‘A refreshingly original look at a phenomenon historians have chronically misunderstood. Imaginative and vivid, The Yellow Flag uses exhaustive archival research to breathe life into centuries-old policies and debates. The book is about more than just quarantine; it delves deeply into one of the great questions of the nineteenth century - and indeed of our own age: what are the responsibilities of the modern state?'
David Barnes - University of Pennsylvania
‘A new history of the Mediterranean, a new history of early nineteenth-century Britain, and a new history of quarantine. Chase-Levenson has delivered all three in this spectacular study. In those strange and charged places, Mediterranean lazarettos, he shows us how ‘east' and ‘west' were demarcated. A major contribution.'
Alison Bashford - University of New South Wales
‘Chase-Levenson's rich transnational history of Mediterranean quarantine powerfully illuminates the early 19th century significance of plague and other epidemics for the construction of a ‘European biopolity', the consolidation of quarantine as a system reciprocally binding Britain and its European Mediterranean trading partners, and the oft-times parochial history of English public health.'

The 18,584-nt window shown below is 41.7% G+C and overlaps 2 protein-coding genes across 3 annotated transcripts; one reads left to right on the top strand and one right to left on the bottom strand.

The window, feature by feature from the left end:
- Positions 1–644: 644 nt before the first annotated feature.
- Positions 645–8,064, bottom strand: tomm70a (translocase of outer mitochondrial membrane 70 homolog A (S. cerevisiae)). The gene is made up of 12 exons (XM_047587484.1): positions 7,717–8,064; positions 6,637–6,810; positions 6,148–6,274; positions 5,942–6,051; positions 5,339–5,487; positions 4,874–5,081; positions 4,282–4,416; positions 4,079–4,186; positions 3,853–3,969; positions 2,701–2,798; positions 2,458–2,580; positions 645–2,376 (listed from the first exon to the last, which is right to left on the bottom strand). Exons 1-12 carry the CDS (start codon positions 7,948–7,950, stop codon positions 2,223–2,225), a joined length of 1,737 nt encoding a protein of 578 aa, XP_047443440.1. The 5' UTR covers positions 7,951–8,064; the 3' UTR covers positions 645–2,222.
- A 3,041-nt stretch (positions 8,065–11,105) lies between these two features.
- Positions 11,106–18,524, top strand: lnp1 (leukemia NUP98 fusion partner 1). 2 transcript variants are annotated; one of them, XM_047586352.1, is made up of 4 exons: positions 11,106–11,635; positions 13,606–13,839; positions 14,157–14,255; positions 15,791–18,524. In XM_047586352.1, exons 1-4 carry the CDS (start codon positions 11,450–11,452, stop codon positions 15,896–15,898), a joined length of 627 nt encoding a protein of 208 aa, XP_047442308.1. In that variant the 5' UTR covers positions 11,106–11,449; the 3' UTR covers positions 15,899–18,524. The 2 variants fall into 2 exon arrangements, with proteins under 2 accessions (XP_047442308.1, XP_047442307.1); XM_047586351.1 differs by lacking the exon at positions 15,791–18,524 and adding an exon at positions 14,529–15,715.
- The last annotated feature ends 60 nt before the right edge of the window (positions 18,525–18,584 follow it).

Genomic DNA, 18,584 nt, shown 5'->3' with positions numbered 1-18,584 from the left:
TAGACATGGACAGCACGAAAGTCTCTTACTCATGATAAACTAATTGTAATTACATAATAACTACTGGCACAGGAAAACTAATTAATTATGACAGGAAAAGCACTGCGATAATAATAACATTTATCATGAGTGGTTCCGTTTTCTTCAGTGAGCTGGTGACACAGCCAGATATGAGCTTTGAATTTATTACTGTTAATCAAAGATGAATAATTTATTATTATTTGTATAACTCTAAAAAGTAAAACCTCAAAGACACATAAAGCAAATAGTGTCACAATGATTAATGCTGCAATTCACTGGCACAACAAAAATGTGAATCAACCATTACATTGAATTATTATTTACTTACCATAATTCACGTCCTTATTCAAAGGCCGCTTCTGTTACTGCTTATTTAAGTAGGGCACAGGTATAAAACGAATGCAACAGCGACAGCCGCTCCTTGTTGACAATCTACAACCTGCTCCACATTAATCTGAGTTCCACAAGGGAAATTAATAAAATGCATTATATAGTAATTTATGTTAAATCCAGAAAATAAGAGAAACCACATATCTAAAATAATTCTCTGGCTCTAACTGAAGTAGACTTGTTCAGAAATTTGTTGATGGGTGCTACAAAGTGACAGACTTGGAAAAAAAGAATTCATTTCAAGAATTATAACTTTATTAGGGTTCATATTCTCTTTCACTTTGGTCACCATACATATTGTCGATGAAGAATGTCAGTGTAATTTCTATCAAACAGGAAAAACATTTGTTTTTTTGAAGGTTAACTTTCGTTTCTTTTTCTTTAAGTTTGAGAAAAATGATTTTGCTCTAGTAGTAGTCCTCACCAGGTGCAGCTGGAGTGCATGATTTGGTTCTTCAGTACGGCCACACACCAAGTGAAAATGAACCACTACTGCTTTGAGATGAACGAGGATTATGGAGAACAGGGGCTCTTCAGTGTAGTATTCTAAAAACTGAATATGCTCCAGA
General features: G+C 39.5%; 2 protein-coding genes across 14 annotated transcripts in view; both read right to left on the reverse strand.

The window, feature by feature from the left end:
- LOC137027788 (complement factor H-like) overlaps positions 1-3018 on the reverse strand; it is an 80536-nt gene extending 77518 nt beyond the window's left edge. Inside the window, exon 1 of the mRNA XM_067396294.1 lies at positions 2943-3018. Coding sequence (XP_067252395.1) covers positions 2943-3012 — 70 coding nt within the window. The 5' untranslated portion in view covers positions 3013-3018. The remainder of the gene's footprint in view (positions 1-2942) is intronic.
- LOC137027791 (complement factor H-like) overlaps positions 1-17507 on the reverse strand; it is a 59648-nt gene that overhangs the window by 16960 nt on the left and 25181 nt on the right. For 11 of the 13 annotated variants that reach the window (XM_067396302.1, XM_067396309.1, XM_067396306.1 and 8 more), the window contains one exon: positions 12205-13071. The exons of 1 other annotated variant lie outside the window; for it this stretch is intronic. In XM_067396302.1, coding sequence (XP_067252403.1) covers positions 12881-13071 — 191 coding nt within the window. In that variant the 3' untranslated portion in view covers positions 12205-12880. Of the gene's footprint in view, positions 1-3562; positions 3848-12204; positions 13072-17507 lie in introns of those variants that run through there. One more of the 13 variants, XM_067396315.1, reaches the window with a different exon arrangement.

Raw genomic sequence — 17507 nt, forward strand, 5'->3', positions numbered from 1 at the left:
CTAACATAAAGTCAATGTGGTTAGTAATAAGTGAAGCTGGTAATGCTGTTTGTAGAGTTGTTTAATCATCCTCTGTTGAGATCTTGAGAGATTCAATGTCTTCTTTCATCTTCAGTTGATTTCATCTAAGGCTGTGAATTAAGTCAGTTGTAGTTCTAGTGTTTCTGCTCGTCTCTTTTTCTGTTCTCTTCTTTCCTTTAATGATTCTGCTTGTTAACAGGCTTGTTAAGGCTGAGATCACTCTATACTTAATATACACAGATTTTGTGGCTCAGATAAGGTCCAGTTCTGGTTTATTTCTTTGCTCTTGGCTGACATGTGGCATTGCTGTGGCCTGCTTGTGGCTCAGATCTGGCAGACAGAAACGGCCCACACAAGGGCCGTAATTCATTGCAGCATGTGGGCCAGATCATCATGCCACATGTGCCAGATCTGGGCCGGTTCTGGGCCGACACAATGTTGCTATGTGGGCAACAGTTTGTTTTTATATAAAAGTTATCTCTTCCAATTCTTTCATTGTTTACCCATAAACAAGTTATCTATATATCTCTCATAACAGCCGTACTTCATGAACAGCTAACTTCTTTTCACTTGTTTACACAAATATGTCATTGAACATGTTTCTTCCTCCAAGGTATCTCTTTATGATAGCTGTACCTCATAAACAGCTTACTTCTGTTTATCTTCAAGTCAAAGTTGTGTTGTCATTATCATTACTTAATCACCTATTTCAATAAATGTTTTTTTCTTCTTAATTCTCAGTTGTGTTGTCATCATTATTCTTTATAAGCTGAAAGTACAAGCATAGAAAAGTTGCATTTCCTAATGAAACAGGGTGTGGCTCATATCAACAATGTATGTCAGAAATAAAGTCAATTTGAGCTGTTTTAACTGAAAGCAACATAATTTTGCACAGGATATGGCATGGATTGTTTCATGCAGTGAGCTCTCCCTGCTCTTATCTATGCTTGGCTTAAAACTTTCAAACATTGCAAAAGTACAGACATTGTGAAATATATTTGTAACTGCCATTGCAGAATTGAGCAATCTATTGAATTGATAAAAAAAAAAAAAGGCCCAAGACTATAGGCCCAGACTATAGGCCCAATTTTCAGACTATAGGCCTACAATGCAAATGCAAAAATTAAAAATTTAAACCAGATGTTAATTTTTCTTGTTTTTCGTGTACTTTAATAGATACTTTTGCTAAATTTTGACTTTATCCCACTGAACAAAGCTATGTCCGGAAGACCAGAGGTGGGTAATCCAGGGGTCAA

James Hanley - University of Winnipeg
‘… the book provides the most comprehensive approach to the history of quarantine and proves to be an enjoyable and important reading to anyone interested in the history of epidemics, preventative medicine and the history of the Mediterranean.’
Source: Social History of Medicine
‘The Yellow Flag: Quarantine and the British Mediterranean World, 1780–1860 is a timely book … numerous scholars and students will find Chase-Levenson’s work interesting and useful from political, medical, and maritime perspectives.’
Sarah E. Naramore
Source: Book Reviews (www.globalmaritimehistory.com)
‘In this imaginative work, Chase-Levenson (Univ. of Pennsylvania) skillfully argues that quarantine was not some antiquated system but rather a modern tool Britain employed to protect its subjects and trade networks … will interest scholars of Britain and Europe and those interested in empire, maritime history, global trade, globalization, and the history of health and medicine.’